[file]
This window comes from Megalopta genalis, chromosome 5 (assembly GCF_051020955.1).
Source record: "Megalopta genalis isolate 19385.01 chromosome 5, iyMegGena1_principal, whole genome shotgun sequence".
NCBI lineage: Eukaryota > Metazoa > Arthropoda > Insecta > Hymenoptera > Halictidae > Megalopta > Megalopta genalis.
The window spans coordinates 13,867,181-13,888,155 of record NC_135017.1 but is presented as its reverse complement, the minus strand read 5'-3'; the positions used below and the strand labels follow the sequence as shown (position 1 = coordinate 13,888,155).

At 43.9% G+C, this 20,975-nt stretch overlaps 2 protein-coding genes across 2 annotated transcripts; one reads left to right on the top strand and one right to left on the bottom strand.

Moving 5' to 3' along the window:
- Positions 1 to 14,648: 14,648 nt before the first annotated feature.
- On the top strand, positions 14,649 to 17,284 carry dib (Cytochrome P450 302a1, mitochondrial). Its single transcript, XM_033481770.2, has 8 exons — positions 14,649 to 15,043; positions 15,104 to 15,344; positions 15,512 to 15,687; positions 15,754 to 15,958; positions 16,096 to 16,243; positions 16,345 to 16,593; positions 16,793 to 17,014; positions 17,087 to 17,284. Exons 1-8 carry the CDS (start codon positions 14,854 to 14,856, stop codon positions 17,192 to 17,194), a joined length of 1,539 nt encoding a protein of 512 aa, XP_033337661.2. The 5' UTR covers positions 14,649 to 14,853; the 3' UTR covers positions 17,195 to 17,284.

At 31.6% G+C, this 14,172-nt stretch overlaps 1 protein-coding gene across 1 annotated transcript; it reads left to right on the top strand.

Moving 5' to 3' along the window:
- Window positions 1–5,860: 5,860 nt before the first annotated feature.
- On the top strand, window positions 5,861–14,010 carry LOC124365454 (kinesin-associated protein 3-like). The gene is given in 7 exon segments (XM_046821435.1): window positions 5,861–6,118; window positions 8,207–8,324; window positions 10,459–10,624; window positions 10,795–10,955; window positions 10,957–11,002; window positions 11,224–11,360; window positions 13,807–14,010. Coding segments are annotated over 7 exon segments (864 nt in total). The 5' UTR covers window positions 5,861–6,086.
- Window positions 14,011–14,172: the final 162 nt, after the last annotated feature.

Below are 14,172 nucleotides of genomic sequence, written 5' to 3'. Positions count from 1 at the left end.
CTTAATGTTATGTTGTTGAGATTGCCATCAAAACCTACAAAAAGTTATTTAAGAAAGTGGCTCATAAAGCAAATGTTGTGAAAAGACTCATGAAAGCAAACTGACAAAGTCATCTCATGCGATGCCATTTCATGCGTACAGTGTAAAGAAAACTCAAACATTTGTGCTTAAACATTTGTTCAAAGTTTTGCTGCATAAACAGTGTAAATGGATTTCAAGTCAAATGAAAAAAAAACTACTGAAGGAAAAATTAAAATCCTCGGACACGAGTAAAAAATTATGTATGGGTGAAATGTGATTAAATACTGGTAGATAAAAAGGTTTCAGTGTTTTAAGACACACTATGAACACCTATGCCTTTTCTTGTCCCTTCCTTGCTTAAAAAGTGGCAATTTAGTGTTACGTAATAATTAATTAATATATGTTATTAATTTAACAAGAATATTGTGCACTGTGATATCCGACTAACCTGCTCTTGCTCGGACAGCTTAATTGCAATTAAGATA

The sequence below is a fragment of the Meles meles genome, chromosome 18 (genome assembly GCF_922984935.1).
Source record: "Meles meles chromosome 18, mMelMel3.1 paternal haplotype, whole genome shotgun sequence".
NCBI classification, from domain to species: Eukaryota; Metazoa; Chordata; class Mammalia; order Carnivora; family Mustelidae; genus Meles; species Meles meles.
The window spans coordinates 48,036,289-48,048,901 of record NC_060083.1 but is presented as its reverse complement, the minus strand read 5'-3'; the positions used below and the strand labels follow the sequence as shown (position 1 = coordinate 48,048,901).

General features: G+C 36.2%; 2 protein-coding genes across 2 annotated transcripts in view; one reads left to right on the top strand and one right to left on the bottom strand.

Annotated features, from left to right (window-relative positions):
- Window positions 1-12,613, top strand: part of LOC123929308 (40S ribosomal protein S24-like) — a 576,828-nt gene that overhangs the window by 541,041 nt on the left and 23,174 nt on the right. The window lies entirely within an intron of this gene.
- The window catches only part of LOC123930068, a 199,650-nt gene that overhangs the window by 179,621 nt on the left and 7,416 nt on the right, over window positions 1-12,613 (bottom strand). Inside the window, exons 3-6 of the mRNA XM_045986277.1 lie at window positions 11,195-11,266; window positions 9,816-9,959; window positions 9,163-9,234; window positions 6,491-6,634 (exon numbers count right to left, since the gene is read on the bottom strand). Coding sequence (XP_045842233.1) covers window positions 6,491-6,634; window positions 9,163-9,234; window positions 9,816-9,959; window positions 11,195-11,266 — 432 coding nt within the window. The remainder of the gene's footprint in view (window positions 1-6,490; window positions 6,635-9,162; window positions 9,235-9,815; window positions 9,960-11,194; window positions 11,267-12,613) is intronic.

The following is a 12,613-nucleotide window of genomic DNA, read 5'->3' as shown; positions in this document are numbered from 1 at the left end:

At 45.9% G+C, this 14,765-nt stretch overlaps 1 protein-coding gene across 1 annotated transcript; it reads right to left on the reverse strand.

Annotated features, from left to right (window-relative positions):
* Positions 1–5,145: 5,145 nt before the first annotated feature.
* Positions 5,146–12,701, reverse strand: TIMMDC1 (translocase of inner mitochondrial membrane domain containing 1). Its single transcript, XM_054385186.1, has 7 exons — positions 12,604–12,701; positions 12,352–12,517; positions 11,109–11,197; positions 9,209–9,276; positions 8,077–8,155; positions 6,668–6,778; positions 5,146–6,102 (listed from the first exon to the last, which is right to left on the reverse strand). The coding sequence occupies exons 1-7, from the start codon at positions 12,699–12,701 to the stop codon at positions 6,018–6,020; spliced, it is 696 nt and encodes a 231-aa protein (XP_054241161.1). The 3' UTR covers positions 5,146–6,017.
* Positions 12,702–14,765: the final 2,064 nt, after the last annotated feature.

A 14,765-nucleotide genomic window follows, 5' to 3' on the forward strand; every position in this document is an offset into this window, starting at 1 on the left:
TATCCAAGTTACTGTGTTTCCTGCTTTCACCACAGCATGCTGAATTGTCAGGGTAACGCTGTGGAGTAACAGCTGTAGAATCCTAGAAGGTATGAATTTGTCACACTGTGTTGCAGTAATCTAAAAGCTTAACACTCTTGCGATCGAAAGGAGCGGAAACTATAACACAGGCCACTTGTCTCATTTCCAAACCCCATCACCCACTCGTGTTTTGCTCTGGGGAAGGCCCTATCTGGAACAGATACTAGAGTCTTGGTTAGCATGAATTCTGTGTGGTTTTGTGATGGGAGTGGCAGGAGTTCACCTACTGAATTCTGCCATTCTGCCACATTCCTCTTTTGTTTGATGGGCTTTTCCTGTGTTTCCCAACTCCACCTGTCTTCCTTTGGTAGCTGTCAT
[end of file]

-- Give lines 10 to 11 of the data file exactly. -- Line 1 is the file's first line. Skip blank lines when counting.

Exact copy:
Moving 5' to 3' along the window:
- Window positions 1–5,860: 5,860 nt before the first annotated feature.